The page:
By Sophie Carter
For some Bailee Lobb’s artwork becomes a place of rest. For others it’s an incentive to move or perform. Some only stay a minute. Some never want to leave.
Lobb is a queer artist with autism, who explores her disability through performance, textiles, and most recently interactive inflatable installations.
“Living with a highly sensitised central nervous system is like living with the volume turned up on all your sensory inputs,” Lobb explains. Visitors can step inside these soft pods; their monochromatic, uncomplicated interiors soothe the nervous system and help to turn down the volume of the world.
The idea dawned on Lobb as a way to reduce her insomnia. The Whanganui-born artist was living in Australia when she discovered the morning light helped her to sleep. “In Sydney golden hour can be quite extreme – everything turns yellow. I wanted to create a space that could replicate this colour bathing.” Her idea proved to be very affective. “In the gallery guideline I’ve noted that all of the works have to be physically checked at the end of the day because people fall asleep in them.”
To construct these spaces Lobb first makes a 3D model to form a pattern. This is then translated to hand-dyed nylon, cut, and sewn together. Currently she’s preparing new work for the Nelson Arts Festival in October, for which she’ll be using a more traditional, mathematical drafting technique.
These new works will be shown alongside the inflatables from her previous exhibition In Bathing, Bask in Te Atamira in Queenstown. Lobb is also working on a performance piece exploring her challenges with sleep.
With such an understanding of structural design, it’s no surprise that Lobb was originally studying for a degree in architecture. She left in her second year, and went on to study Art and Design at the University of New South Wales, graduating in 2018.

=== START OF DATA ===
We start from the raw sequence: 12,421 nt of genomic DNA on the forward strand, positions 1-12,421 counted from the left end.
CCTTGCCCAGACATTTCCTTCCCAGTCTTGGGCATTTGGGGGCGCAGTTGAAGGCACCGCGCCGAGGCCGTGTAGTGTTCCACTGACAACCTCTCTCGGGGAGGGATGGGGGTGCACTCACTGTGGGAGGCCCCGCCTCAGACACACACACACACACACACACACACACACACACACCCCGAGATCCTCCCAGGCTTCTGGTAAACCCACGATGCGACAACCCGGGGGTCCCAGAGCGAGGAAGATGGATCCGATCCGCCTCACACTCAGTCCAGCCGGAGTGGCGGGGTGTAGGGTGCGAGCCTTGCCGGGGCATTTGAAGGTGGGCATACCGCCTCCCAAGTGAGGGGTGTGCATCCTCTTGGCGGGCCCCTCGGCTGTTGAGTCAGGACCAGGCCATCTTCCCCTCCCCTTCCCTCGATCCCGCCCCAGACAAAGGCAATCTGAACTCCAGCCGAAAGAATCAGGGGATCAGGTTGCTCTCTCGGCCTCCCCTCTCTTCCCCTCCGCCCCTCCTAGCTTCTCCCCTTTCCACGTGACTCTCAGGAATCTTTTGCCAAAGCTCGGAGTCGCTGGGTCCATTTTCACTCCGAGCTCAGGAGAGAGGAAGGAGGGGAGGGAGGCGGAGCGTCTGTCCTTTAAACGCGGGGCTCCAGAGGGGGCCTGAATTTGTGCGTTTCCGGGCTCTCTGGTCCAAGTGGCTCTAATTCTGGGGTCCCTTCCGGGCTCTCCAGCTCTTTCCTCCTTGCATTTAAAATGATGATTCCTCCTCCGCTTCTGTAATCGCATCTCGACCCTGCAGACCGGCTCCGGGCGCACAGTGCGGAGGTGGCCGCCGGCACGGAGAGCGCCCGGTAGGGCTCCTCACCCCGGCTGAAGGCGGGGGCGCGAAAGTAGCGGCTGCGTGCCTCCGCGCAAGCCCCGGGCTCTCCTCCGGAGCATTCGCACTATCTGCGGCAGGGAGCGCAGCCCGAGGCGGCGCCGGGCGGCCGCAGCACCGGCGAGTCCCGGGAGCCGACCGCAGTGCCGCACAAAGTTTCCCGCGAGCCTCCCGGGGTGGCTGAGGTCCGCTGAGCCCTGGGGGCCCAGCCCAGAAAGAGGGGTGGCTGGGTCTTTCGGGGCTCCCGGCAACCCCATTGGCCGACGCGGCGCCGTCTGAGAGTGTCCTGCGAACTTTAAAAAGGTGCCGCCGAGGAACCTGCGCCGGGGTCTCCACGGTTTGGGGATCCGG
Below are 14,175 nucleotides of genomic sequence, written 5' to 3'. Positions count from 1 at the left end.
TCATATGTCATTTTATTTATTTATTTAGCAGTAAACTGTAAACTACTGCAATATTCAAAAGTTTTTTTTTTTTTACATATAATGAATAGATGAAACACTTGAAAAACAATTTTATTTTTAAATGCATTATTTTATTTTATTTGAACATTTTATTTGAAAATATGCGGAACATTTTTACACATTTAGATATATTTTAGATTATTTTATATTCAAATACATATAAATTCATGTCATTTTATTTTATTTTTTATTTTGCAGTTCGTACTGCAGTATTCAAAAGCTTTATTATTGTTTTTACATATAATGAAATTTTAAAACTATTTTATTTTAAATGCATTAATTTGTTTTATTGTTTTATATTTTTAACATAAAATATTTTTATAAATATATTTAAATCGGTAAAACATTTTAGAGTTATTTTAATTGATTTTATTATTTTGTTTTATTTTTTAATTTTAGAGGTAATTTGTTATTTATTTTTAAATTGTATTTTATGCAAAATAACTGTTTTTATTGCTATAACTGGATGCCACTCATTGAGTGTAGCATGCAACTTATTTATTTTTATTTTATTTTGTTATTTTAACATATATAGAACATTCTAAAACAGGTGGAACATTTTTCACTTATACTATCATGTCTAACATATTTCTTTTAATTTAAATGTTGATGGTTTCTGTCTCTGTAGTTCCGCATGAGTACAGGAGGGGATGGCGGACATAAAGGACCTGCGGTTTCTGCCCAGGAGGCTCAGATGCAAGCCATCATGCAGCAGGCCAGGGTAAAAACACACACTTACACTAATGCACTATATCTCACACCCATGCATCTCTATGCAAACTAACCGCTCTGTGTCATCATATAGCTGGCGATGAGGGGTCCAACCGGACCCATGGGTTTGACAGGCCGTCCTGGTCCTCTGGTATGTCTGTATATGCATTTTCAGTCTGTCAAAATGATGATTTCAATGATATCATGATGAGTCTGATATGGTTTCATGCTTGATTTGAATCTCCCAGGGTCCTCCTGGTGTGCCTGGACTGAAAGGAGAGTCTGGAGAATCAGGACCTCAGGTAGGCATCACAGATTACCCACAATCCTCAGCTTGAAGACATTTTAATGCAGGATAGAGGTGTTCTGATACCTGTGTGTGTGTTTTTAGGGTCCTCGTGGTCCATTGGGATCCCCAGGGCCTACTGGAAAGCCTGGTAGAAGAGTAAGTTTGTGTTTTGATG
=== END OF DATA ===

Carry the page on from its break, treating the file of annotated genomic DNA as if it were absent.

At around seven metres long, Big Blue is Lobb’s largest inflatable to date and was roomy enough for a class of nine to do yoga inside. Unlike her other inflatables, Big Blue has H-shaped doors, which allow it to be fully accessible from each end, while having enough airflow to stay inflated with plenty of time for people to enter.
Smaller works like Jellybean, however, will start to flop as soon as the doors are unzipped. “That feeling of ‘I’ve got to get in now’ is part of the experience for me. Often, when I really need a space like this that’s exactly how I’m feeling.”
Lobb says she was “raised to be an artist,” brought up by a creative family. Her mother was an interior designer who taught Lobb to sew at just four-years-old. “I grew up in a really colourful house. It was when I started flatting and lived in a series of beige houses that I realised how important colourful spaces were to me.”
It’s often the colour of the inflatable that dictates visitors’ responses to the works, affecting how they feel when inside. “The hot pink inflatable makes me feel really agitated, but it’s some peoples favourite.”
One of most the extreme comments came from a person who suffered with severe claustrophobia. They told Lobb that within the inflatables they felt they could breathe for the first time.
“I was stunned, absolutely stunned. It’s still one of my favourite responses.”
Bailee Lobb's exhibition Sensory Self Portraits will show at Refinery ArtSpace, Nelson Art Festival between 19 - 29 October.
First published in Art Zone #95